Senior woman and caregiver outdoors on a walk in park, talking.
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An aging-in-place model of care that uses registered nurse care coordinators helped residents of one independent living community stay longer and more comfortably, according to the results of a new study.

Researchers at the University of Missouri analyzed eight years of health data — from 2011 to 2019 — on more than 190 residents of TigerPlace, a Columbia, MO, independent living community operated by Americare Senior Living and the UM Sinclair School of Nursing. 

The results of their research, published recently in the journal Geriatric Nursing, found that registered nurse care coordinators on site were able to identify illness quickly and provide residents with the appropriate care and service. This ability enabled most TigerPlace residents to age in place and reduced the need for transfers to nursing homes or settings offering higher levels of care and services. 

TigerPlace residents received health assessments from RN care coordinators every six months related to cognitive functioning, completing activities of daily living, depression, falls risk and physical functioning. Some residents also used noninvasive motion, bed and depth sensors to find trends in activity, respiratory and heart rate levels, and falls.

“The benefits of both the regular health assessments and use of non-invasive sensors helped to keep them steady as they age comfortably,” lead author and MU Sinclair School of Nursing Associate Professor Lori Popejoy, Ph.D., RN, said in a statement. “The goal is to identify slight declines in health as early as possible so the right services can be put into place, whether it is connecting them with a doctor, beginning therapy or starting treatment for depression, whatever is needed based off the assessments.”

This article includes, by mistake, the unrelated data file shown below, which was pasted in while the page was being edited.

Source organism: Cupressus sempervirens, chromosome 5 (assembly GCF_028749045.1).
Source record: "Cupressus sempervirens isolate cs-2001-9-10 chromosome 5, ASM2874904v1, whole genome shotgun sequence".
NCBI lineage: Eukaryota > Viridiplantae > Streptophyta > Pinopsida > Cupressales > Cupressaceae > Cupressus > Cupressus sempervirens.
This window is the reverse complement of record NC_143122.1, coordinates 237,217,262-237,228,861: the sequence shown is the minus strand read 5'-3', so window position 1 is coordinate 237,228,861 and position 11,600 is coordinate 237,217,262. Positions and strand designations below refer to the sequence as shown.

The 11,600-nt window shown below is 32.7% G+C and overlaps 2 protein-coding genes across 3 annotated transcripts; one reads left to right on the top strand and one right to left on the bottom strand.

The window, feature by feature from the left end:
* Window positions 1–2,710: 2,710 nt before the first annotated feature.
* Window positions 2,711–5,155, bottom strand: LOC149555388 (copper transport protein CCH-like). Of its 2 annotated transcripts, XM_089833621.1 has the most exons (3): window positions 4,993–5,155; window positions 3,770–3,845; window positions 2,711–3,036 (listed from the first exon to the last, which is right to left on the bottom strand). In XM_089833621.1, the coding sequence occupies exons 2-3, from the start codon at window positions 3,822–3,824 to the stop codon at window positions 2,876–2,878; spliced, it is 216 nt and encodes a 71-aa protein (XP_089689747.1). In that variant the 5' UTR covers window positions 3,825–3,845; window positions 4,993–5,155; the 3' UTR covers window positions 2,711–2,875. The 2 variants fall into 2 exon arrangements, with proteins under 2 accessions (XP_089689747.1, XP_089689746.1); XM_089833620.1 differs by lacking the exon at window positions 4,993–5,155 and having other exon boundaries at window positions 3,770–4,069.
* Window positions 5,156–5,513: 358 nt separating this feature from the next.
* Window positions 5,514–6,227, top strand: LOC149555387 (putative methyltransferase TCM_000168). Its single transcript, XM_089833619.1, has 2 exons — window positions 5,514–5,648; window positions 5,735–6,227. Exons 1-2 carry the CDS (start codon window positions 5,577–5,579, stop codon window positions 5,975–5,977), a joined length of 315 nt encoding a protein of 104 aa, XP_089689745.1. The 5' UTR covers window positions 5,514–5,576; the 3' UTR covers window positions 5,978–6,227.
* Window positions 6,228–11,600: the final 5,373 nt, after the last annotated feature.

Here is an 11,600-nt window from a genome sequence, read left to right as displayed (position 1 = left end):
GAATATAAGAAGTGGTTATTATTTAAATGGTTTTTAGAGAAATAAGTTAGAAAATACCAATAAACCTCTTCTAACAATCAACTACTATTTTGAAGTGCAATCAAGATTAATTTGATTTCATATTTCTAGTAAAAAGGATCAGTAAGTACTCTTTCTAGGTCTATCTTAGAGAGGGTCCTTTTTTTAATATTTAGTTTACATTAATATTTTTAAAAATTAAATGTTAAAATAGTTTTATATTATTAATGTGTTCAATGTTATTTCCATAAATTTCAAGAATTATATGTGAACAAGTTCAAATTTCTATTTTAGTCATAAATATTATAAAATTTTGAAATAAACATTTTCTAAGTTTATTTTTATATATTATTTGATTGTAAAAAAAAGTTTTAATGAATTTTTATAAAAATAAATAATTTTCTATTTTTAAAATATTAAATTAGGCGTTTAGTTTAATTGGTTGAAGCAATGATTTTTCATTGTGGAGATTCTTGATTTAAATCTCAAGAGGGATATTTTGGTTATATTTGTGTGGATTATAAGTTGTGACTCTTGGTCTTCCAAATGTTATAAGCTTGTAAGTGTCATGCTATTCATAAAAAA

TigerPlace, where the average resident age is 84, offers home health and personal care services as needed. Residents live in individual apartments and have access to a variety of recreational and socialization opportunities, including sports bars, fitness centers, live music performances, pet therapy visits and volunteer opportunities.

Popejoy said that residents are able to use exercise and socialization opportunities offered at TigerPlace to enhance their quality of life, allowing them to live longer independently.

“For older adults that are still living at home and maybe starting to notice increased difficulty completing daily activities, or for those who are struggling with social isolation, moving to a facility like Tiger Place can be very helpful for living a healthier life longer, and possibly avoiding the need to ever move to a nursing home,” she said.

The study comes on the heels of an AARP survey that found that the majority of older adults want to stay in their homes as they age. 

This isn’t the first time TigerPlace residents participated in aging research. In 2016, for instance, residents were part of a UM study using sensor systems to measure gait speed and stride length to predict falls.

The RN care coordination research study involved collaborations among nursing students, medical students, social workers, engineers and information technology professionals.

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This article originally appeared on McKnight's Senior Living